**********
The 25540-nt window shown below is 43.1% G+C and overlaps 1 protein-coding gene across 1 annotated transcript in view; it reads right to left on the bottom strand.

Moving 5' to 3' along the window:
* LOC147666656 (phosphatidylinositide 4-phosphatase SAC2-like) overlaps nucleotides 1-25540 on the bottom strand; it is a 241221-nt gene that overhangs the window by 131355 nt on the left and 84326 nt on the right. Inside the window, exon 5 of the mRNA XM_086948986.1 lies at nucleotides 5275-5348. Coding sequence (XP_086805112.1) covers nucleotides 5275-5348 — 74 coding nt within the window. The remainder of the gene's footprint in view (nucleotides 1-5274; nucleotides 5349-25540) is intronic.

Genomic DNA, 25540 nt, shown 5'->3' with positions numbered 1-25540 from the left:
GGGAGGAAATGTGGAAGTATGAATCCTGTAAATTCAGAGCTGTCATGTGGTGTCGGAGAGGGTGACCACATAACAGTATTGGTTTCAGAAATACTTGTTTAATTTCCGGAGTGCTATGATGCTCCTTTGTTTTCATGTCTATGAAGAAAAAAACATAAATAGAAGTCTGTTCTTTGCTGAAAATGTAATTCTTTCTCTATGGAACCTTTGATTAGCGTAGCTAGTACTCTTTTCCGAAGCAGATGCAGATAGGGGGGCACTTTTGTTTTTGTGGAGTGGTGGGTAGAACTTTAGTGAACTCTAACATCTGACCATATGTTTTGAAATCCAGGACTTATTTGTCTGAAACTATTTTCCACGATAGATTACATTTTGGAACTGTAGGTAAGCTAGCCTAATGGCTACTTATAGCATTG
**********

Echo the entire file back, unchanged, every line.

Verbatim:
The 25540-nt window shown below is 43.1% G+C and overlaps 1 protein-coding gene across 1 annotated transcript in view; it reads right to left on the bottom strand.

Moving 5' to 3' along the window:
* LOC147666656 (phosphatidylinositide 4-phosphatase SAC2-like) overlaps nucleotides 1-25540 on the bottom strand; it is a 241221-nt gene that overhangs the window by 131355 nt on the left and 84326 nt on the right. Inside the window, exon 5 of the mRNA XM_086948986.1 lies at nucleotides 5275-5348. Coding sequence (XP_086805112.1) covers nucleotides 5275-5348 — 74 coding nt within the window. The remainder of the gene's footprint in view (nucleotides 1-5274; nucleotides 5349-25540) is intronic.

Genomic DNA, 25540 nt, shown 5'->3' with positions numbered 1-25540 from the left:
GGGAGGAAATGTGGAAGTATGAATCCTGTAAATTCAGAGCTGTCATGTGGTGTCGGAGAGGGTGACCACATAACAGTATTGGTTTCAGAAATACTTGTTTAATTTCCGGAGTGCTATGATGCTCCTTTGTTTTCATGTCTATGAAGAAAAAAACATAAATAGAAGTCTGTTCTTTGCTGAAAATGTAATTCTTTCTCTATGGAACCTTTGATTAGCGTAGCTAGTACTCTTTTCCGAAGCAGATGCAGATAGGGGGGCACTTTTGTTTTTGTGGAGTGGTGGGTAGAACTTTAGTGAACTCTAACATCTGACCATATGTTTTGAAATCCAGGACTTATTTGTCTGAAACTATTTTCCACGATAGATTACATTTTGGAACTGTAGGTAAGCTAGCCTAATGGCTACTTATAGCATTG